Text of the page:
Malzahn loved Shiloh, but it was not the national powerhouse that it is today.
As a result, Malzahn would need to make another move. In 2001, Malzahn become the head football coach at Springdale High School.
Much like his experience at Shiloh, he started off with a mediocre 7-5 record. However, as has always been the case, Malzahn turned things around quickly by leading Springdale to state championship appearances in 2002 and 2004 before finally capturing the elusive title in 2005.
His 2005 team was loaded with Division I talent. So when Arkansas head coach Houston Nutt offered Malzahn his vacant offensive coordinator position, people outside of the state of Arkansas were shocked.
This had to be Nutt giving a job to a high school coach to secure its top players, right?
Well, all doubters were quickly silenced. Despite Arkansas only winning four games in the season prior to Malzahn's arrival, the Razorbacks won 10 games and the Western Division crown.
The college football world was shocked, as Arkansas won more games in 2006 than it did over the two previous seasons combined.
For reasons laid out by AL.com, Malzahn left Arkansas after one season to become offensive coordinator at Tulsa. The results were fast and impressive. In his first season as offensive coordinator, the Golden Hurricanes won 10 games and a divisional crown.
Tulsa ranked No. 1 in the nation in total offense with the rare combination of a 5,000-yard passer and 1,000-yard rusher.
Malzahn's second year with the program was just as impressive. Tulsa finished the season 11-3 and as a divisional champion for the second consecutive season.
Tulsa once again was the No. 1 offense in the nation in total yards and the second-highest scoring offense in the history of major college football.
After the successful season, Malzahn packed his bags and headed back to the SEC—this time to the Auburn Tigers, who had fallen on hard times.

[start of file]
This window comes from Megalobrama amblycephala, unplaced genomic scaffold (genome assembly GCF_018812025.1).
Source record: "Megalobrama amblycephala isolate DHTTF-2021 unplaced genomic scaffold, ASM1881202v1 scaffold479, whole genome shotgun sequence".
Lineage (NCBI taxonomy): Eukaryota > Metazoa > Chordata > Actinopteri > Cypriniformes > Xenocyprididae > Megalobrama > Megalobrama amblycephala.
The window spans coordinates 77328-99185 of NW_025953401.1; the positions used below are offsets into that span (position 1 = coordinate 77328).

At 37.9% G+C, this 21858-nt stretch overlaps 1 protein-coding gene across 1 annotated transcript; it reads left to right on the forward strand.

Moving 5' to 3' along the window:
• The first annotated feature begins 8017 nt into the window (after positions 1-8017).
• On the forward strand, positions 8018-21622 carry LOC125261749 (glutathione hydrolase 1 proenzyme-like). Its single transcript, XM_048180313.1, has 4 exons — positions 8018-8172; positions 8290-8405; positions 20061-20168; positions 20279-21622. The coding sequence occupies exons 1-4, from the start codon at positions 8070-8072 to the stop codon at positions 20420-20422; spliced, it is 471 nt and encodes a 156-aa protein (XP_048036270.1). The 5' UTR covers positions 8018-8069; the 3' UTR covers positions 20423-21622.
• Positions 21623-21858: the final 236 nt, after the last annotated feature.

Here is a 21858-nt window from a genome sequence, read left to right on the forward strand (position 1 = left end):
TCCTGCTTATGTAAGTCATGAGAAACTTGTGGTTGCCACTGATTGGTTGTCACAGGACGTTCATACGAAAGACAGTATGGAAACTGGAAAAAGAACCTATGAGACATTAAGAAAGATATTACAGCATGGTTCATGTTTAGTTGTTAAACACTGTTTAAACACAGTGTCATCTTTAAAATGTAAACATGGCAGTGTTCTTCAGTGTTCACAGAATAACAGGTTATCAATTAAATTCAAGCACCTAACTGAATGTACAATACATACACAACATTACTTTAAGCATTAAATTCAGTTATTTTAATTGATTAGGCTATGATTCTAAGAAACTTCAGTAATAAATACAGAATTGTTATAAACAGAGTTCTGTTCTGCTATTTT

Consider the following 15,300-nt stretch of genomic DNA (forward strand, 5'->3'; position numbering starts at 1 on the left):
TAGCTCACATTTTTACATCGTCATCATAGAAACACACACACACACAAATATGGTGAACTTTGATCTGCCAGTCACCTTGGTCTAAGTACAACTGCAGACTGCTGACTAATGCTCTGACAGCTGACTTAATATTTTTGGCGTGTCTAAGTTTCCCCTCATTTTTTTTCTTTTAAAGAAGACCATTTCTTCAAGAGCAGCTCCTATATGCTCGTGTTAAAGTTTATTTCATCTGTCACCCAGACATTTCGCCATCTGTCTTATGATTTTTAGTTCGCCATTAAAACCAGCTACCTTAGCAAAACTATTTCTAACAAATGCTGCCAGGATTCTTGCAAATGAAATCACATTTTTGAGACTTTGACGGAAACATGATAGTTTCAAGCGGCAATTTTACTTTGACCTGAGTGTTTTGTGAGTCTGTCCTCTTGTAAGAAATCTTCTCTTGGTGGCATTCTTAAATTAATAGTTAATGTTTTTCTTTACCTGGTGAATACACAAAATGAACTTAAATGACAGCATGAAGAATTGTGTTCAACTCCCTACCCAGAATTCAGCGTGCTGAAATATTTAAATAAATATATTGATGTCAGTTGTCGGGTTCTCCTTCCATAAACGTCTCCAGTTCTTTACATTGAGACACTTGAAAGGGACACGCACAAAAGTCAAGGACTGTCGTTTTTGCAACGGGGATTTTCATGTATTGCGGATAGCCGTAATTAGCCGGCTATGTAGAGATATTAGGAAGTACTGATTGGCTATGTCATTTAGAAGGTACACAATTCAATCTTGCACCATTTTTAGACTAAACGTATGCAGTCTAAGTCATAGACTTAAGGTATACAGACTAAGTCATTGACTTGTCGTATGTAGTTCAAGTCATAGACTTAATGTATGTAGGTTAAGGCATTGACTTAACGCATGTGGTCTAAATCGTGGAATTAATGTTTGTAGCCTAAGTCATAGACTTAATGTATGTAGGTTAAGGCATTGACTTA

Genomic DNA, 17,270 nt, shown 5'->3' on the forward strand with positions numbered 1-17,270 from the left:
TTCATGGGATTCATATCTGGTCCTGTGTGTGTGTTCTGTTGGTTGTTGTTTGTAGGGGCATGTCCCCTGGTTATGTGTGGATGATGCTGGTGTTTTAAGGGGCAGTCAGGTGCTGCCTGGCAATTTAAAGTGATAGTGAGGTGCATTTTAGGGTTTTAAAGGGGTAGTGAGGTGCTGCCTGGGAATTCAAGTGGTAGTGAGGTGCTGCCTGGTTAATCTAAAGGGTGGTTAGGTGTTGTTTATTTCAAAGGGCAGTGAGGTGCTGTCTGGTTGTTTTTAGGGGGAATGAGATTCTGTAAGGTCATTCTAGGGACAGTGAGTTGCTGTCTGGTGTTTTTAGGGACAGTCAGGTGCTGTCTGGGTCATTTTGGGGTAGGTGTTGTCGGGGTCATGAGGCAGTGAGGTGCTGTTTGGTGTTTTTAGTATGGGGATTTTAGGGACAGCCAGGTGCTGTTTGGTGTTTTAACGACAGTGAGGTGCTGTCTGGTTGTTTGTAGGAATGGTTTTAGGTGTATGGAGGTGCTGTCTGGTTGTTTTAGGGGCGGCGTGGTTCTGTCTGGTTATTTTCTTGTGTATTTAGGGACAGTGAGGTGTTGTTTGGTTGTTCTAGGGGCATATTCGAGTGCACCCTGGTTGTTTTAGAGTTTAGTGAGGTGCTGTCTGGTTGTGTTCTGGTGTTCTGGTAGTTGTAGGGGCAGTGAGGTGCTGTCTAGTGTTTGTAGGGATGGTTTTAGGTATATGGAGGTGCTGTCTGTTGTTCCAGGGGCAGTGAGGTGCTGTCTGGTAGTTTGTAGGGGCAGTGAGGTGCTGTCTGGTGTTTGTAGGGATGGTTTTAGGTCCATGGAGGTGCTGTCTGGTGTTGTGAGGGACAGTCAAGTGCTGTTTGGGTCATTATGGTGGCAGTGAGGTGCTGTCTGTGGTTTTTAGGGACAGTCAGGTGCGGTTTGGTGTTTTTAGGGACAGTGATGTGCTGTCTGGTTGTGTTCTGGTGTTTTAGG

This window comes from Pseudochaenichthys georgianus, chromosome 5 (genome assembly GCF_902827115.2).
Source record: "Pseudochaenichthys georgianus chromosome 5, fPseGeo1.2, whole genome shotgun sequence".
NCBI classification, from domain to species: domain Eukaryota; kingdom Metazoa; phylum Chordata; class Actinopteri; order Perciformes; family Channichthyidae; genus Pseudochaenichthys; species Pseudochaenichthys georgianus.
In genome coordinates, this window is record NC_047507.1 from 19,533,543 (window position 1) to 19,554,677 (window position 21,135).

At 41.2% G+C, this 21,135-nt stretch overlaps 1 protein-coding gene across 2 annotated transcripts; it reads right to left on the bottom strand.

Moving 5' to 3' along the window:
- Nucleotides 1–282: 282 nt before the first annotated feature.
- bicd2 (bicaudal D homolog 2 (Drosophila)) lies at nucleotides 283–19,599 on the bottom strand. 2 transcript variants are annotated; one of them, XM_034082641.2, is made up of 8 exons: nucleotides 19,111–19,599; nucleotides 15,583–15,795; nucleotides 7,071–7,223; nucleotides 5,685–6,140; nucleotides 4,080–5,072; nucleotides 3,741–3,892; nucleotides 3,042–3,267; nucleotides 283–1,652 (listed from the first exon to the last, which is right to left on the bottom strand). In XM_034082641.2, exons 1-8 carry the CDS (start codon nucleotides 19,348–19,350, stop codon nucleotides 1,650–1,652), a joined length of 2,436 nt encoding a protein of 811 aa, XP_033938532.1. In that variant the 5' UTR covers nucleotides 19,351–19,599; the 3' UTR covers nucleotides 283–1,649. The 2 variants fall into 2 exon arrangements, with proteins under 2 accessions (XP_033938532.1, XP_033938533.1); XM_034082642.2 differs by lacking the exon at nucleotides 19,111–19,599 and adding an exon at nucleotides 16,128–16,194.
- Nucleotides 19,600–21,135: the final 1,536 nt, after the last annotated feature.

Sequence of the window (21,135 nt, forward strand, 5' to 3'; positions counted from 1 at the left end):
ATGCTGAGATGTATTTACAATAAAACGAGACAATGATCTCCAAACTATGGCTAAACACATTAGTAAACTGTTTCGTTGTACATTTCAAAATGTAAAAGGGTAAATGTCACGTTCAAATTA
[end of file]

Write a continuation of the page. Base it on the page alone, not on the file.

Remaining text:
However, as is always the case with Malzahn, the hard times didn't last long.
In Malzahn's first season as offensive coordinator at Auburn, the Tigers increased their win total by three games. Moreover, Auburn's scoring offense improved from 110th to 17th with over 33 points per game.
The wide open offense did not go unnoticed by the media and young recruits. Malzahn's offense was one of the primary reasons JUCO transfer Cam Newton would choose Auburn University.
The rest, as they say, is history. The combination of Newton and Malzahn was golden and led to the 2010 BCS National Championship after a perfect 14-0 season.
Malzahn would last one more season in Auburn before accepting his first head coaching job at the college football level. The results? As expected, Malzahn led Arkansas State to a 9-3 record and Sun Belt Conference Championship with a blowout win over Middle Tennessee State in the championship game.
Now Malzahn is back at Auburn. The doubters are back out in full force. They refuse to notice that his offenses were great far before Newton ever stepped on campus.
They refuse to acknowledge that the colleges that Malzahn coached at averaged 5.67 wins the season prior to his arrival and over 10 wins per season during his tenure. They dropped back to 5.3 wins the season after his departure.
Coincidence? Not at all. Malzahn is a winner and can do more with less than almost any of his peers. Auburn will be improved this season and Malzahn will be the reason.